by Lisa A. Beach
“I never thought I’d end up here,” you might be thinking as you ponder life as a single parent following your divorce. Now, you find yourself maneuvering through the unfamiliar territory of dating in midlife. It’s a bit strange and uncomfortable—not at all like dating in your teens and twenties.
Back then, dating was a bit…different. You didn’t have social media, smart phones, dating apps, selfies or reality dating peep-shows like The Bachelorette. Plus, you were young, in better shape, childless and just starting out in your career.
Now, you’re either in the thick of active parenting or on the tail end of it ready to be an empty-nester. You’re navigating social media with the help of your teens, struggling to upload photos and understand hashtags. You’re figuring out which online dating site works best for more seasoned folks (Tinder? Match.com? eharmony?). And you’re trying to take selfies that minimize your wrinkles, bald spot or love handles.
What’s a middle-aged single parent to do?
I asked my friend Patty*, a single mom in her 50s, to share some insights. Divorced since 2005, Patty found herself single, raising two teenagers, and unexpectedly starting anew in her 40s. Wisely, she realized she wasn’t quite ready to date for a while.
“Don’t date until you know you’re ready,” Patty explains. “Your heart must be open and healed. While it’s okay to feel hurt and disappointed, you can’t still be angry about the divorce.” If you are, she says, it will color your dating experience in a negative way. Plus, you sometimes feel desperate when you’re freshly divorced, thinking anyone is better than no one. “You’ve got to be okay being by yourself,” notes Patty, who knew she was finally ready to date when she saw her ex and realized she no longer cared.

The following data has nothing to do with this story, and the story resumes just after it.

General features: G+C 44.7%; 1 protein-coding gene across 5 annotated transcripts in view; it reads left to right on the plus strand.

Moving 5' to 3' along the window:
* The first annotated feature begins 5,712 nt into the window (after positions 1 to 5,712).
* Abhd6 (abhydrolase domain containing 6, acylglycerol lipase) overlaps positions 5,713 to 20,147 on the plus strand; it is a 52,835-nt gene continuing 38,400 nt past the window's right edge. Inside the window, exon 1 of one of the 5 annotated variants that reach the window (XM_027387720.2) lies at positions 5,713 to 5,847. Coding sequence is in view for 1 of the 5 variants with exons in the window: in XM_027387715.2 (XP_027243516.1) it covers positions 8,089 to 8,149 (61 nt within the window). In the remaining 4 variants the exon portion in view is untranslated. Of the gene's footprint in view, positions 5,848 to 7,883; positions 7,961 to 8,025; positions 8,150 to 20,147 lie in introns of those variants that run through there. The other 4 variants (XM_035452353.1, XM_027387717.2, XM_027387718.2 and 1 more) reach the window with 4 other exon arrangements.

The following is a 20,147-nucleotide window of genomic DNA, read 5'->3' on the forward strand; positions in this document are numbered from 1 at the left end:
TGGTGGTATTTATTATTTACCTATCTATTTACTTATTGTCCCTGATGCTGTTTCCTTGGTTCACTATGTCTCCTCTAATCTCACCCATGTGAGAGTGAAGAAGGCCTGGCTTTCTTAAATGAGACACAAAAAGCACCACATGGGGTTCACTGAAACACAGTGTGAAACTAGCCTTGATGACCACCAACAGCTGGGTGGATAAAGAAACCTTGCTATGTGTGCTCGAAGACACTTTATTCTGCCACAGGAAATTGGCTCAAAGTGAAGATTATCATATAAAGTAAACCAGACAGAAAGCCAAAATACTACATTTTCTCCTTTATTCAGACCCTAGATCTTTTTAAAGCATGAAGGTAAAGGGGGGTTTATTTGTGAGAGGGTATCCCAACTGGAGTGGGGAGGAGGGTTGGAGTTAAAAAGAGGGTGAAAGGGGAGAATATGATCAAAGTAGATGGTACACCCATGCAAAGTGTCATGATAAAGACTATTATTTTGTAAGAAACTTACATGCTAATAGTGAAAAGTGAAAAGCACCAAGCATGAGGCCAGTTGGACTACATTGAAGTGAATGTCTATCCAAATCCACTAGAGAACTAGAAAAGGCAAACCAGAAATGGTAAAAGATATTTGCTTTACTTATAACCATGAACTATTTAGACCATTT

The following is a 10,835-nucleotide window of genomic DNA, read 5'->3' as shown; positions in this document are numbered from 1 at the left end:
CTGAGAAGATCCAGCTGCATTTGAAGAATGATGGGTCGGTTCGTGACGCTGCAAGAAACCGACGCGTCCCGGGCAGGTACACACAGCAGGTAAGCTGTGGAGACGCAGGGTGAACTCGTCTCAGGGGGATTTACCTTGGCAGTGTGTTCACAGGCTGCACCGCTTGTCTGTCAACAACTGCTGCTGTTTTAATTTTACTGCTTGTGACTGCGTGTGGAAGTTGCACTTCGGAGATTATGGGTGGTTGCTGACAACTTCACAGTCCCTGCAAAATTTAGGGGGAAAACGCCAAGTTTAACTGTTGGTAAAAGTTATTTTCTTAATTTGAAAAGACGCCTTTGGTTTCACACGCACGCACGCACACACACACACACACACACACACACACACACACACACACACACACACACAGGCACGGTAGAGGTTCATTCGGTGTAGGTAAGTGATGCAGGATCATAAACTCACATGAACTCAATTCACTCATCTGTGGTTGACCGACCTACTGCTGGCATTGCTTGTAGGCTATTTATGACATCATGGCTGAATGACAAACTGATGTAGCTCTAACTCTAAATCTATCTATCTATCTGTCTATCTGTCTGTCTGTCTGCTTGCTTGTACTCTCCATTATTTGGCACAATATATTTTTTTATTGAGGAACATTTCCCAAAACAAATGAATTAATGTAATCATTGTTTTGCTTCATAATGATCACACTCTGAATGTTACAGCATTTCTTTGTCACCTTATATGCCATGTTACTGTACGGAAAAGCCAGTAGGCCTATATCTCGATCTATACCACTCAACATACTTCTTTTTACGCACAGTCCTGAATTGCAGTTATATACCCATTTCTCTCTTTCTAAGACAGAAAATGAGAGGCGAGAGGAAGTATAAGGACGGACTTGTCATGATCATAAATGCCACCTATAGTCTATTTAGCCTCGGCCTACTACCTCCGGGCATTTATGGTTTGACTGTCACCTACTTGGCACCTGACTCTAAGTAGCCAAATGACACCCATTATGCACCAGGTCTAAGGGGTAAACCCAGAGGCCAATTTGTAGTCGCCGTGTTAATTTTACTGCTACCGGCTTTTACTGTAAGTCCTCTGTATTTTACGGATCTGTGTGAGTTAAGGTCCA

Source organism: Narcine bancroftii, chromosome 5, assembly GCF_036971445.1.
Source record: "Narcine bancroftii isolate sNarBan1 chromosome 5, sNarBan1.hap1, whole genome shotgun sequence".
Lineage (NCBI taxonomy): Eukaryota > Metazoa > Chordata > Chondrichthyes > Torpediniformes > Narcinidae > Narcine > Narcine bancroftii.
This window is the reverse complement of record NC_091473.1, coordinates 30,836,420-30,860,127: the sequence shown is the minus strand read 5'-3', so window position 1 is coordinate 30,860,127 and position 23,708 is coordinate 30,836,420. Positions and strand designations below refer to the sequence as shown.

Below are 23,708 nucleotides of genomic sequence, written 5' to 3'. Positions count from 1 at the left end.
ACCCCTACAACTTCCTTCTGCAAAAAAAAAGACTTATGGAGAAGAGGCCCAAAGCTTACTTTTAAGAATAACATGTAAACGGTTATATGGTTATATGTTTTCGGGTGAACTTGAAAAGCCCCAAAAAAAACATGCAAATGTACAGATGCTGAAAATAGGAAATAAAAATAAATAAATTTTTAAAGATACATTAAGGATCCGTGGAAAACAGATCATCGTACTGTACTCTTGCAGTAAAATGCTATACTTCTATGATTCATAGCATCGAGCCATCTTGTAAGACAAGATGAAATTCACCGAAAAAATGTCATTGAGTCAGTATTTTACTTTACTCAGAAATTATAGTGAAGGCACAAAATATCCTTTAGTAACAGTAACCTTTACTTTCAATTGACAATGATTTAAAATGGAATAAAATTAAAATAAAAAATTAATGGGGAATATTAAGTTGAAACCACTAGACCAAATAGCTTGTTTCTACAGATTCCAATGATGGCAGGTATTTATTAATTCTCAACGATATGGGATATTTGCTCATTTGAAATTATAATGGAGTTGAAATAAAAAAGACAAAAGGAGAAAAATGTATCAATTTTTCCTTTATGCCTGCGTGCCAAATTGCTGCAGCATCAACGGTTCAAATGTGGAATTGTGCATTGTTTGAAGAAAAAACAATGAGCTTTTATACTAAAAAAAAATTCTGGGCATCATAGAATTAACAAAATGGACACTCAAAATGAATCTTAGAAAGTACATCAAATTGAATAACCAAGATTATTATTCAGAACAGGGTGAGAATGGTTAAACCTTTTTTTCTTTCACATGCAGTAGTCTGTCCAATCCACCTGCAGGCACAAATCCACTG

Marcus*, a single dad in his 40s, agrees. “I’ve been on so many dates with women who carry more baggage than the DFW airport,” he says.
In fact, both men and women often carry baggage into their dates. Their exes cheated on them, so now they don’t trust any man or woman. Or they’re exes treated them badly, so now they have an attitude that all men or women treat their dates badly. This leaves their dates wanting to scream, “I am not your ex!”
When Patty finally did start dating, she quickly found a rhythm of how most first dates go. “You talk about the elephant in the room,” she explains. Those get-to-know-you-better first dates often focus on how you got where you are right now (divorced, widowed), whether you’ve got kids (how many, what ages) and, if so, where the kids live (with you, shared custody with the ex, away at college). It’s a lot of ground to cover on a first date. But it sets an honest foundation for a second date if that’s on the horizon.
Back to the parenthood issue. Being a single parent, you likely have become more self-sufficient, which is very empowering. While some men (or women) can be turned off by one’s newfound independence, someone else could be the perfect match. And, if you are soon to be an empty nester, you may not be inclined to date someone who is still in the midst of navigating life with tweens and teens. Be on the lookout for someone who is a match to your personality now. You’ve already raised your kids, and you may be looking for someone to see the world with now that your kids are young adults, or you may have been in a marriage that was go-go-go and prefer a match that enjoys quiet evenings at home.
Over the years, Marcus has tried a few online dating sites, which led to some wonderful friendships as well as his share of “red flag moments.” There’s the woman who ghosted him after several weeks of dating and the one who drank five shots of tequila and “talked non-stop about aliens, crazy exes and jail time.”